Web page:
Oh, that tourist vortex was a strange thing, a kind of thick-walled tube you could see out of only blearily. It took some work to get out of. It's a strange thing that while we were traveling in Sri Lanka, as much as people smiled at us and we smiled back, there were few times when we really understood what was going on around us. Those time were the rare moments when we shared a belly laugh with our hosts about how weird we seemed, large, strangely dressed, sweaty and fairly clumsy creatures. Or when we asked for red rice instead of what tourists supposedly want with their curry (always vegetarian thank you). Or when I started to talk to people in English whether they understood or not, "Stay still, I'll take a picture of your whole family," "Wait, one more!" or when they just let go in Sinhalese or Tamil without any pretense of mutual communication.
Colombo, where we stayed at first, was not exactly western, but it didn't have any of the strangeness we expected. And the experience was repeated in Kandy, where we spent six nights. There we were assaulted by tourists, touts, and traffic and it was hard to draw the goodness that is certainly there out from all the hassle. The crowds were so intense at the Temple of the Tooth Relic there, it was difficult to tell what was a performance (any of it?) as compared to the real thing. The real thing I think, was watching people gather and crowd into spaces to receive blessings, sometimes with tiny babies in tow. No one was putting on a show. It reminded me most of the half day we spent in the Immigration and Emigration Bureau, trying to extend my visa. Crowds, milling about, a kind of sublimated, patient presence. Something like waiting on line for a driver's license here in Massachusetts.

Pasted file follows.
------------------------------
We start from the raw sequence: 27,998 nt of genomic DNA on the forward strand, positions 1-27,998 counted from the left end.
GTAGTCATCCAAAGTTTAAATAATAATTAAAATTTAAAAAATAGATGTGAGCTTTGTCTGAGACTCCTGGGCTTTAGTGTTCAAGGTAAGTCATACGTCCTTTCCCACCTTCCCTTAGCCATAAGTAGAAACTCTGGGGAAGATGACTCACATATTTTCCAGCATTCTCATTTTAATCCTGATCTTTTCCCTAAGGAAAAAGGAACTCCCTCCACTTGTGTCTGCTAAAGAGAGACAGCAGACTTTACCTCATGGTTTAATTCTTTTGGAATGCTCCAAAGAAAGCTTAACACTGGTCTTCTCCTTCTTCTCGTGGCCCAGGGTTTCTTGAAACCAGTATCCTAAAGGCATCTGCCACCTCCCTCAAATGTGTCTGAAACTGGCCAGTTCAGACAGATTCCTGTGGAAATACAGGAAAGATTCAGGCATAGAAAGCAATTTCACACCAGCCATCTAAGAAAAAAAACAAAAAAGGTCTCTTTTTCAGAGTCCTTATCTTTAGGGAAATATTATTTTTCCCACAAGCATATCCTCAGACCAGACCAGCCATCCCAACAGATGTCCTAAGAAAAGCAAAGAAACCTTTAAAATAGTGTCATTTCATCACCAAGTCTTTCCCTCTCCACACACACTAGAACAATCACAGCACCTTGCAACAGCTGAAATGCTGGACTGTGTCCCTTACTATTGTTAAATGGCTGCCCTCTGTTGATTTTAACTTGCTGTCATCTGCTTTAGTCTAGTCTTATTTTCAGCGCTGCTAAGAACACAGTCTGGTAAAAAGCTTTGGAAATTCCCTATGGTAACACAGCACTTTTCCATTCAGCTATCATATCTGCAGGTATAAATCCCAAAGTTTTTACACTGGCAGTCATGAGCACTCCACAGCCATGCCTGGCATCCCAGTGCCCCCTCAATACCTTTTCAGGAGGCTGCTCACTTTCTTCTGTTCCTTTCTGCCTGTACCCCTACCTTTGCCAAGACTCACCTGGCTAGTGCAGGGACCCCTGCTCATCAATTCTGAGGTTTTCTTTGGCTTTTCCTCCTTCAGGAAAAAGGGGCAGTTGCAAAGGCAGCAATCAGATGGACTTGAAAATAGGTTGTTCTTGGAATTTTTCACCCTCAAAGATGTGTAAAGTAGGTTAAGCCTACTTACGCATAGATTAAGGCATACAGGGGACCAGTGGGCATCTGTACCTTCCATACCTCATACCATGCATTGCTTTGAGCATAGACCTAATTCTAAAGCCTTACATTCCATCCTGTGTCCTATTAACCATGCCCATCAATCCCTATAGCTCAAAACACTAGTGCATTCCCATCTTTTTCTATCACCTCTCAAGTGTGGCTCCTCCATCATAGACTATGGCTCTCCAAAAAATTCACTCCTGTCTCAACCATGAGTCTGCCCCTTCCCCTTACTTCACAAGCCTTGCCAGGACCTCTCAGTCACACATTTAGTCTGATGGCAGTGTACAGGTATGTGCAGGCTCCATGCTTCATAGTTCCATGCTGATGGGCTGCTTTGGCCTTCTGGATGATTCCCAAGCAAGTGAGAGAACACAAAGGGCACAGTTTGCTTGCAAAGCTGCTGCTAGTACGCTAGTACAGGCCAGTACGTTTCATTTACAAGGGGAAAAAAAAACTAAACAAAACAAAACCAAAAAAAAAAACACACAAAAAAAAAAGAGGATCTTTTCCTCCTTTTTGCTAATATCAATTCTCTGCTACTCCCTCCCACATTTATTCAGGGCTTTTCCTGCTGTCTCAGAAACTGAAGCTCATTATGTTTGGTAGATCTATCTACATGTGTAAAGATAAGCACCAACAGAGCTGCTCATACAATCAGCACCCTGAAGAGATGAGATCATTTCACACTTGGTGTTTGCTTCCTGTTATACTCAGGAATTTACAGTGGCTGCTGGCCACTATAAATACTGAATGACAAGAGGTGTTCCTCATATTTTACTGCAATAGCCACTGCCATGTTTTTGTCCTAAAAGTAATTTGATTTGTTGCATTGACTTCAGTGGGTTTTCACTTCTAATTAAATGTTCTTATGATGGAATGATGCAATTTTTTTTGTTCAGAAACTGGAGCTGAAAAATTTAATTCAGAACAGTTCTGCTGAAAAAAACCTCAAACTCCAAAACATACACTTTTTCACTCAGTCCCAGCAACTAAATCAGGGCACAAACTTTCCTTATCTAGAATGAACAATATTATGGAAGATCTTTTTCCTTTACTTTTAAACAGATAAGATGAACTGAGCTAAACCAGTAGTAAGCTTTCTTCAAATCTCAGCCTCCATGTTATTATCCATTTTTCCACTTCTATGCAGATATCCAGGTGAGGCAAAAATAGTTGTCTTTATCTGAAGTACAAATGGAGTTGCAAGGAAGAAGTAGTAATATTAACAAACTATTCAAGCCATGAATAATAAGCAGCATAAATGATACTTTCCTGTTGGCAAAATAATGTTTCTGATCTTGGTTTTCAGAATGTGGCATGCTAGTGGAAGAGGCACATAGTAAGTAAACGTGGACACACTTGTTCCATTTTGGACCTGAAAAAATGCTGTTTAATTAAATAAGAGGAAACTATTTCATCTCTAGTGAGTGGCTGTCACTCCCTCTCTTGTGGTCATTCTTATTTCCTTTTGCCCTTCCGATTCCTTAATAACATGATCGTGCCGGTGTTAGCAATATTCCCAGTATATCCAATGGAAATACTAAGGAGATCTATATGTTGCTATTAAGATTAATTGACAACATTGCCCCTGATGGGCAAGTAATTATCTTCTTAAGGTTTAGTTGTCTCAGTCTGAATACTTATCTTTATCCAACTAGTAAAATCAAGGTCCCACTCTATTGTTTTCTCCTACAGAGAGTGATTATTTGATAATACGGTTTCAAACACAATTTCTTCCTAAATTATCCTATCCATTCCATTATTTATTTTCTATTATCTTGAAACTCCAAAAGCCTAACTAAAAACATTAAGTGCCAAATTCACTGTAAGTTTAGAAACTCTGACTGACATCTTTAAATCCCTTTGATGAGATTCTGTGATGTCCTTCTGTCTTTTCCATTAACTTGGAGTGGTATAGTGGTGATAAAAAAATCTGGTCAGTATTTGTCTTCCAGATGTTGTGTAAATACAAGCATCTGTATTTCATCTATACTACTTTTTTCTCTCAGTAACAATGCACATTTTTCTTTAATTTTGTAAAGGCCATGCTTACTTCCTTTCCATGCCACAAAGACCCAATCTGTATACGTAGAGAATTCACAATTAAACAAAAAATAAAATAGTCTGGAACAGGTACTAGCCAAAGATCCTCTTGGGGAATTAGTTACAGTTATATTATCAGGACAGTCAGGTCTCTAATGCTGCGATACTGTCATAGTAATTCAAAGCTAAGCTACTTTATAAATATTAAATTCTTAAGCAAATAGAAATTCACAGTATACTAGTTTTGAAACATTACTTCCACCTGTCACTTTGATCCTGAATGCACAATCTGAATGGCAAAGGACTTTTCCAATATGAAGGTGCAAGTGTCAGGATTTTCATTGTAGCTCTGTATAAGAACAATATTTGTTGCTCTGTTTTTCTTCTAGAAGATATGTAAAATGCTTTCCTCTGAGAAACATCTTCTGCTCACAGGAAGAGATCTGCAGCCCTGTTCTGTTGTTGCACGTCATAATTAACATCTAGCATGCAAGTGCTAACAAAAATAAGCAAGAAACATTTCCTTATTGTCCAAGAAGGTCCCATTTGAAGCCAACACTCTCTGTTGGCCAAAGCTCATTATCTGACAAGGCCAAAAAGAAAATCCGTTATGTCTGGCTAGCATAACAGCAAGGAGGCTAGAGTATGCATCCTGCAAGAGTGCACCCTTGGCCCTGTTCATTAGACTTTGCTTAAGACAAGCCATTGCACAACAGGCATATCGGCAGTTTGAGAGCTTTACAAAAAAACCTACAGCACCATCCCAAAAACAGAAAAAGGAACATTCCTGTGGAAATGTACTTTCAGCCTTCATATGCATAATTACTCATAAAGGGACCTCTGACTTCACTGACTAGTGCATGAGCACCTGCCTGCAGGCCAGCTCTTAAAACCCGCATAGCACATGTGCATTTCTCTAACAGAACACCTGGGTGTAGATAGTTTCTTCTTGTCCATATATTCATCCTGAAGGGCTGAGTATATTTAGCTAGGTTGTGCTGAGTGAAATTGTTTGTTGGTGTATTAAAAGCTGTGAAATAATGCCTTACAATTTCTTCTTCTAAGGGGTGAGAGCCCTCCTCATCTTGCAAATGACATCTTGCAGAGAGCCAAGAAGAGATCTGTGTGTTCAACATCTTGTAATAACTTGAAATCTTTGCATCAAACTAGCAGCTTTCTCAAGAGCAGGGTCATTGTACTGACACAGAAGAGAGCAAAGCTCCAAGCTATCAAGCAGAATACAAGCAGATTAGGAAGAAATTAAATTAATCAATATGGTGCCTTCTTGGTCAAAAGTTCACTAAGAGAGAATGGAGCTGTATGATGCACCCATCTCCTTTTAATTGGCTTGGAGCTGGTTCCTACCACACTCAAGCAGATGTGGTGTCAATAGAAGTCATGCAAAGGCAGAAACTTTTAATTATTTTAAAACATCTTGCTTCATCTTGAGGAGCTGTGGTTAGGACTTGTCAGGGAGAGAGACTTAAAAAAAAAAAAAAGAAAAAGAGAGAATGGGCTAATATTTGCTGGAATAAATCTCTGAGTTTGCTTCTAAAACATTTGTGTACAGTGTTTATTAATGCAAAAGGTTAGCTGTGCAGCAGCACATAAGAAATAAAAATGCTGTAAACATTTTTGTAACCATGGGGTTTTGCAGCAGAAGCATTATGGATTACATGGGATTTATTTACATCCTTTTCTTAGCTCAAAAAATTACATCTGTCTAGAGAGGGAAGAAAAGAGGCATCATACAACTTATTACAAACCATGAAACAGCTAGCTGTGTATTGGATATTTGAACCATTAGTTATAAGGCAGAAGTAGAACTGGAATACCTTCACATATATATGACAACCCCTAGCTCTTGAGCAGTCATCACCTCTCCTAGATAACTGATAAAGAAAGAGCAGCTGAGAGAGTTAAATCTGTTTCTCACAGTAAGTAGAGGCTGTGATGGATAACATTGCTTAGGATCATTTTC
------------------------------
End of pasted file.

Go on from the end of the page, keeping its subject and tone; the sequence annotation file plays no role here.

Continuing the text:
Even during our forays out of town it was hard to tell what was "real." For example, at the Cave Temple of Dambulla and the attached Golden Temple this is what we saw:
Mostly strange depictions of depictions, not very "real" all the way down to the fake caves. Was this what Sri Lanka would be like for us?
I have to admit I loved the buses, riding and jolting with the regular people, whether I was sitting and holding someone's bag on my lap or acting as their pillow, or being reached across ever so gingerly while someone deposited his betel chew out the window (nice of you to not spit across me!), but Janet not so much. Fair enough.
But back to Dambulla. I was also fretting there whether I would ever get up close and personal to a wewa, an irrigation tank. From high atop Dambulla I could look out to one or two but they were sunk in the smoky haze and heat of mid afternoon and so was I, I guess. So it was in one of the caves at Dambulla where I had a moment of pure delight, seeing a tank (or a set of tanks) depicted on one of the walls.
There they were, lotuses and all, fed by canals and surrounded by native species of plants and animals, a living iconography that showed me, even if the murals themselves weren't ancient (I think they are 18th century), people were thinking about and valuing these ancient things.
This was a kind of turning point for me after which I went into full gear observing and coming to some kind of understanding about everything that was around. And as it became easier to decode the surroundings it became easier to decode the people, what they were about and maybe what they wanted from me as a fellow human being.
As a scientist I saw some of the depth of the culture around me, sensing its roots in the natural world, sensing some of its origins, connections, and contemporary stresses. As an artist I saw the grace, beauty, and gentleness, yes, even the occasional harshness of a visual environment totally new to me.